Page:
The truth about Jonesboro Schools -- Press Release
Jonesboro students less likely to carry a gun to school, or threaten classmates than their U.S. counterparts, according to PRIDE Survey
In a struggle to find an explanation for last Tuesday's fatal school shooting in Jonesboro, Arkansas, scholars and other commentators have suggested that cultural distinctions in Arkansas and the American South might have contributed to the violence there.
"Is there something especially pernicious about Southern life, stereotyped by gun racks in pickup trucks and fools with an attitude?" wrote a national newspaper correspondent.
"I don't think it's any accident that these incidents happened in the South," commented a psychology professor and scholar on southern culture.
So are students in Jonesboro more likely to engage in violent behaviors, like carrying guns to school, joining gangs, threatening to harm other students, and becoming involved with the police?
It may surprise many to know that students in Jonesboro are less likely to engage in those negative behaviors than students in the rest of the country.
A study of more than 700 students in Jonesboro revealed that U.S. students were actually twice as likely to carry a gun to school (4.0% vs. 1.6%) as students in Jonesboro.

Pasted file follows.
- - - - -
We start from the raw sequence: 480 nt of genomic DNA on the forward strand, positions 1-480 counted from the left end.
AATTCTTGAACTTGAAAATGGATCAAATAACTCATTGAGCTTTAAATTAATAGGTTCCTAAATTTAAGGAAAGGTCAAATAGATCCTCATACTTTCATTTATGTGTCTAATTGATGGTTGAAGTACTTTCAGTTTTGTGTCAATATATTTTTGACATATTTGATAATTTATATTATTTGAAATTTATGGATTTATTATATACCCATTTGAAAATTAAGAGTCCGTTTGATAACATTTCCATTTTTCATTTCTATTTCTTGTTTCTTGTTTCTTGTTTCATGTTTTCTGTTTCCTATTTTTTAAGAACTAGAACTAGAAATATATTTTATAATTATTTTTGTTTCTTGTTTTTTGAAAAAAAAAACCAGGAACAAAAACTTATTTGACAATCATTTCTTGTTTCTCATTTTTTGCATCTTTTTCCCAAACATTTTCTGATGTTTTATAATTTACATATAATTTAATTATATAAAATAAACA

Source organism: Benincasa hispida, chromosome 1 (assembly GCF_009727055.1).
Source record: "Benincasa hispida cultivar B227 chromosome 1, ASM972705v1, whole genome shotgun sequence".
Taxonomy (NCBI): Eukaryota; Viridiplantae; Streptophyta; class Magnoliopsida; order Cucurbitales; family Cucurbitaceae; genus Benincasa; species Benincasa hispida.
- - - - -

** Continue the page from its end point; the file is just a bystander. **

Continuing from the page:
Students nationally were also more likely to have threatened to harm another student (42% vs. 34%) and to have been hurt at school by another student (20% vs. 16%).
"In every case of violent or anti-social behavior, including alcohol and other drug use, students in Jonesboro, Arkansas, were less likely than students in the rest of the nation to wind up on the wrong side of the law," said Dr. Thomas J. Gleaton, president of PRIDE. While PRIDE has not conducted a statewide survey in Arkansas, Gleaton said his organization conglomerated a number of local school surveys in the state. "From this incomplete data set, it would appear that students in Arkansas are no more likely to exhibit violent behavior, and may actually be less likely to do so than students nationally," he said.
In Jonesboro, 767 students in grades 6, 8, 10, and 12 completed the PRIDE Questionnaire during the 1996-97 school year.
Compared to students nationally, Jonesboro students were less likely to:
"Our survey of more than 700 students in Jonesboro is a more compelling and scientific study of behavior by young people in Jonesboro than the aberrant behavior of the two children who pulled the triggers," Gleaton said.
PRIDE, a non-profit organization based in Atlanta, conducts the nation's largest survey of adolescent drug use and violence. It has conducted surveys in more than 6,200 school systems in the country, including the Jonesboro Public Schools.
The survey is administered during school hours and is anonymous.
PRIDE Survey 1996-97
Jonesboro, Arkansas students less likely to carry a gun to school,
join a gang, threaten other students, or get in trouble with police
Grades 6, 8, 10, 12
Jonesboro students less likely to use alcohol, tobacco and other drugs
Monthly use by students in grades 6, 8, 10, 12
Jonesboro N = 767; US N = 83450
Source: PRIDE Survey, 1996-97, 800-279-6361